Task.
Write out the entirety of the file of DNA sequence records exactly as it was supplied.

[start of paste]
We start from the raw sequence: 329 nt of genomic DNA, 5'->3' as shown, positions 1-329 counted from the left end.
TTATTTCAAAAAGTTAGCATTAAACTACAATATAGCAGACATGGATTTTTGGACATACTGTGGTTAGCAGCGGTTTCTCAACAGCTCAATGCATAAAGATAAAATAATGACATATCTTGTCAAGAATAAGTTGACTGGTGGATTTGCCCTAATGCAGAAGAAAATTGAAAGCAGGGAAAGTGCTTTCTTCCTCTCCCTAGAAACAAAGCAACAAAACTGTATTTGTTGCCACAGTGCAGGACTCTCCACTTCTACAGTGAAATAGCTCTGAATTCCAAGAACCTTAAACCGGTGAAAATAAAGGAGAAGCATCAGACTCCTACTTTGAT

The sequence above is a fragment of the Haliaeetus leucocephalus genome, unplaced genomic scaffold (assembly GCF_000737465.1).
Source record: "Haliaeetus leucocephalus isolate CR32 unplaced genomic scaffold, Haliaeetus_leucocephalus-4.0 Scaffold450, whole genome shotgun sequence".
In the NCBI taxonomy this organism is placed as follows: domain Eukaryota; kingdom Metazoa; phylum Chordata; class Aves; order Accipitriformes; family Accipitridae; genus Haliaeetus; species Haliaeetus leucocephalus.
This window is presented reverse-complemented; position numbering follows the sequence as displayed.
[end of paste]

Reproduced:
We start from the raw sequence: 329 nt of genomic DNA, 5'->3' as shown, positions 1-329 counted from the left end.
TTATTTCAAAAAGTTAGCATTAAACTACAATATAGCAGACATGGATTTTTGGACATACTGTGGTTAGCAGCGGTTTCTCAACAGCTCAATGCATAAAGATAAAATAATGACATATCTTGTCAAGAATAAGTTGACTGGTGGATTTGCCCTAATGCAGAAGAAAATTGAAAGCAGGGAAAGTGCTTTCTTCCTCTCCCTAGAAACAAAGCAACAAAACTGTATTTGTTGCCACAGTGCAGGACTCTCCACTTCTACAGTGAAATAGCTCTGAATTCCAAGAACCTTAAACCGGTGAAAATAAAGGAGAAGCATCAGACTCCTACTTTGAT

The sequence above is a fragment of the Haliaeetus leucocephalus genome, unplaced genomic scaffold (assembly GCF_000737465.1).
Source record: "Haliaeetus leucocephalus isolate CR32 unplaced genomic scaffold, Haliaeetus_leucocephalus-4.0 Scaffold450, whole genome shotgun sequence".
In the NCBI taxonomy this organism is placed as follows: domain Eukaryota; kingdom Metazoa; phylum Chordata; class Aves; order Accipitriformes; family Accipitridae; genus Haliaeetus; species Haliaeetus leucocephalus.
This window is presented reverse-complemented; position numbering follows the sequence as displayed.